It should be further noted that, depending on the Representation Theorem for the particular wave-equation (e.g., acoustic, elastic, electromagnetic) and the specific boundary conditions on the source surface surrounding medium, additional different source types may have to be used (e.g., dipole sources in the acoustic case) which may have to be excited in different directions as well. In such a case typically the number of finite difference runs required for each source location doubles. However, when outgoing (radiation) boundary conditions are present, the quantities in the Representation Theorem are related and one can be calculated from the other once it is computed, thus obviating the need for additional finite difference runs. For example, in the elastic case, there is a simple expression in the tangential wavenumber domain that relates the traction across the boundary with source locations to the particle displacement vector on the boundary.

When interpreting step 3, it should be understood that simulating all records for one source location includes any possible additional finite difference runs for each source orientation and/or source type as and when required under the circumstances or applications described in the previous two paragraphs.

Referring again to the acoustic two-dimensional example, the number of records simulated for each source location and each point of interest is two since the response was explicitly modelled for both source types (monopole and dipole.). Since the boundary conditions were outgoing on the surface of sources surrounding the medium, the dipole response could have been computed from the monopole response, or vice-versa, thereby reducing the number of records required to one.

At step 5, after all forward simulations have been completed, all records are sorted to so-called “point of interest gathers”. A point of interest gather is the set of all traces modelled for the same point of interest (i.e., all traces that have a point of interest (shown as X in FIG. 7) in common) and the same source direction and/or source type. This means that in the 2-D acoustic example, where two source types are used at each of the 160 source locations along the boundary, 2 gathers of 160 traces each are created for each point of interest, one corresponding to all 160 monopole sources firing into that particular point of interest and one corresponding to all 160 dipole sources firing into that point of interest. This step is important for computational efficiency in the actual relative Green's function computation. However the step is optional and could in principle be left out when speed is not an issue. Alternatively, this step could be avoided when the computed records, while iterating over the source location, are not written to memory/disk in sequential fashion but stored directly in the appropriate location (i.e., where they would appear after sorting). This “inherent gather” option is likely to be an resource efficient compromise between gathering and no gathering as there is no uncertainty in the final location of the trace on disk and as it eliminates the sorting step.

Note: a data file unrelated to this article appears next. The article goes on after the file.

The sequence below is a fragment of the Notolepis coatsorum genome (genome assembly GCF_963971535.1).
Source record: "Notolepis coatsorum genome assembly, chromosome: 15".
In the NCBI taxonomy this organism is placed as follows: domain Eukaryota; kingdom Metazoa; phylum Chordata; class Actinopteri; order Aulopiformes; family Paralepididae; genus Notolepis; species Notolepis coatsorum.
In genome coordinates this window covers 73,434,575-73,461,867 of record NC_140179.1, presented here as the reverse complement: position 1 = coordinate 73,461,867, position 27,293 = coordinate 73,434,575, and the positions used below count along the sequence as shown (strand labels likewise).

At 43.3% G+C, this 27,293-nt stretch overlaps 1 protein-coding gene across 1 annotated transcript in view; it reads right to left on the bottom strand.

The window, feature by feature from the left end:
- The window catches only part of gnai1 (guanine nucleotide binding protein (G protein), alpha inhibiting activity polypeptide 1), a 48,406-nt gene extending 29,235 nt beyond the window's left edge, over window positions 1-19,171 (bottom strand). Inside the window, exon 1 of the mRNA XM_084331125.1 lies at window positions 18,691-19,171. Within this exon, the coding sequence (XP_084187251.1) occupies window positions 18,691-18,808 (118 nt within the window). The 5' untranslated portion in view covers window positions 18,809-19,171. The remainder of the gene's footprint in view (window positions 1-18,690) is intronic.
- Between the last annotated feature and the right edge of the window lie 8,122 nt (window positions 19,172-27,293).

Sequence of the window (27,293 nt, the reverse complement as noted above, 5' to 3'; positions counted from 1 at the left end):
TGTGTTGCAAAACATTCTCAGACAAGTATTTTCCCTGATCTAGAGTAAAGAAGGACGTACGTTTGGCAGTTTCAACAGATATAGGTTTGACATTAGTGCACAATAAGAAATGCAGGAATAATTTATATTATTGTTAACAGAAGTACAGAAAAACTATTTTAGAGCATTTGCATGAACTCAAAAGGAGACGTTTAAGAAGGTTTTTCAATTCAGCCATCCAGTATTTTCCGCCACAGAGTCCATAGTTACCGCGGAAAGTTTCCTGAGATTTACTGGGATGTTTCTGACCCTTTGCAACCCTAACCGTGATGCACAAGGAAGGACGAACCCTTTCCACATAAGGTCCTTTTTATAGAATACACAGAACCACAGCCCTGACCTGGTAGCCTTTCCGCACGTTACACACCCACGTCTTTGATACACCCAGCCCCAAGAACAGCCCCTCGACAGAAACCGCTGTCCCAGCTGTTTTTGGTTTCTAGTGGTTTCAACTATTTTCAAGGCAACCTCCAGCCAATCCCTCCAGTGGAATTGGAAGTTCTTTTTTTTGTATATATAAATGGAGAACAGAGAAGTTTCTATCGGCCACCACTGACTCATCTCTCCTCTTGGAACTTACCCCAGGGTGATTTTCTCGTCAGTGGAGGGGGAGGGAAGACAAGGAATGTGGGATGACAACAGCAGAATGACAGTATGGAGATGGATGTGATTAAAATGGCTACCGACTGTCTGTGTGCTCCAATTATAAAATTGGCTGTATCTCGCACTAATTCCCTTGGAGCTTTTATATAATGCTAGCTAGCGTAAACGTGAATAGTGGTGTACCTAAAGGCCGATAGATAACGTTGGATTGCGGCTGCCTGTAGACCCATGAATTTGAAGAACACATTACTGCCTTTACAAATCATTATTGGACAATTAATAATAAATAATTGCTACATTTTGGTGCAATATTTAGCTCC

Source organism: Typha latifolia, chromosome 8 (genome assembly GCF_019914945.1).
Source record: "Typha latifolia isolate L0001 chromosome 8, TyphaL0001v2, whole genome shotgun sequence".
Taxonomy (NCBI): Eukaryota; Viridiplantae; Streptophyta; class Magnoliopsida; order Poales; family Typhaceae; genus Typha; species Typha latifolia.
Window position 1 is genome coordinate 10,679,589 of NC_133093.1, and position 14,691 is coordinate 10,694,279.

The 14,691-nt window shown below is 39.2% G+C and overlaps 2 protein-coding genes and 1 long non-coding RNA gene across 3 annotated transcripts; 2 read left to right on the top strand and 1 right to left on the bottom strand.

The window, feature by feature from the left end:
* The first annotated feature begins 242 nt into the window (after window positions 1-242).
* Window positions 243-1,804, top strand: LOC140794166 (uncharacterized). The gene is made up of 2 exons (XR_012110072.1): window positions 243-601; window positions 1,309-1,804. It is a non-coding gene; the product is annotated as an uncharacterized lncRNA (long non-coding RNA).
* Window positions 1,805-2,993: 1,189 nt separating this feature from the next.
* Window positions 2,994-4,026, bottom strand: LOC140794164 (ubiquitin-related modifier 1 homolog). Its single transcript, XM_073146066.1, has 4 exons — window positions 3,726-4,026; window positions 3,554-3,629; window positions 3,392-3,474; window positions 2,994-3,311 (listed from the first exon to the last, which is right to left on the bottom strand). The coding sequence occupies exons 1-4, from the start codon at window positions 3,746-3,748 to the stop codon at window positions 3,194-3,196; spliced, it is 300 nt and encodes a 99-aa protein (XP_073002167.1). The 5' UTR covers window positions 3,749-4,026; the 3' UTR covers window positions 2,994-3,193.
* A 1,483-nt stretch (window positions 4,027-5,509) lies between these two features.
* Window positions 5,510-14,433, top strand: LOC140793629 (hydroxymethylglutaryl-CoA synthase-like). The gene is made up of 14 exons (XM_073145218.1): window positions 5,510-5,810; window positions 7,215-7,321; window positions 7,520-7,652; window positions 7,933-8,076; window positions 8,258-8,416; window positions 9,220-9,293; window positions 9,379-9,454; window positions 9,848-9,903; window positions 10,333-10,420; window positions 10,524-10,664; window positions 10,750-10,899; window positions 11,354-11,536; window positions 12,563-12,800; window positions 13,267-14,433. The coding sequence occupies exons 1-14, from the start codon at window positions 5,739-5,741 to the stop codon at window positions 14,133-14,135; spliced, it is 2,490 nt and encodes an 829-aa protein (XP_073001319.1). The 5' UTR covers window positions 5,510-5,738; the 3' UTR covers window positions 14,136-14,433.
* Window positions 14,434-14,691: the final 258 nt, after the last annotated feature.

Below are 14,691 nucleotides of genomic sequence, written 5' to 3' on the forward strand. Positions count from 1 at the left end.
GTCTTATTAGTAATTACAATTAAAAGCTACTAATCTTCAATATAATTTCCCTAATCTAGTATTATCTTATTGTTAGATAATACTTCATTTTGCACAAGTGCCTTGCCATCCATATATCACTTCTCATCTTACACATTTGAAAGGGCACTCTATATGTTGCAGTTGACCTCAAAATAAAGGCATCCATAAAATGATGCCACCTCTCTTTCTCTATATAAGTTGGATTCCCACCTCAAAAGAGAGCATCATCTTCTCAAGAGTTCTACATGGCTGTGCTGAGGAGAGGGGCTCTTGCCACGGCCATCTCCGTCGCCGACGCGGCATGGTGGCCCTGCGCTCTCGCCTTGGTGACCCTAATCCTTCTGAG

At step 6, the relative Green's function between any two of points of interest may be determined from the records obtained at step 3 (to 5).

As an illustration of one of the many possible scenarios/surveys that can now be evaluated efficiently using the recorded data is shown in FIG. 8. The case to be modeled is a cross-well transmission and reflection setting. In FIG. 8, there are shown two wells with depths of 100 m on either side of the point scatterers. In each of the wells there are 101 receivers regularly spaced at 1 m. The middle point (X) of the left well and the top point (X) of the right well are selected as part of, the crosswell scenario to be evaluated.

To calculate the relative Green's function between the selected two points, the gathers of the two point of interest (one for each source type) for both points are retrieved. These are displayed in the top and middle panels of FIGS. 9A and 9B.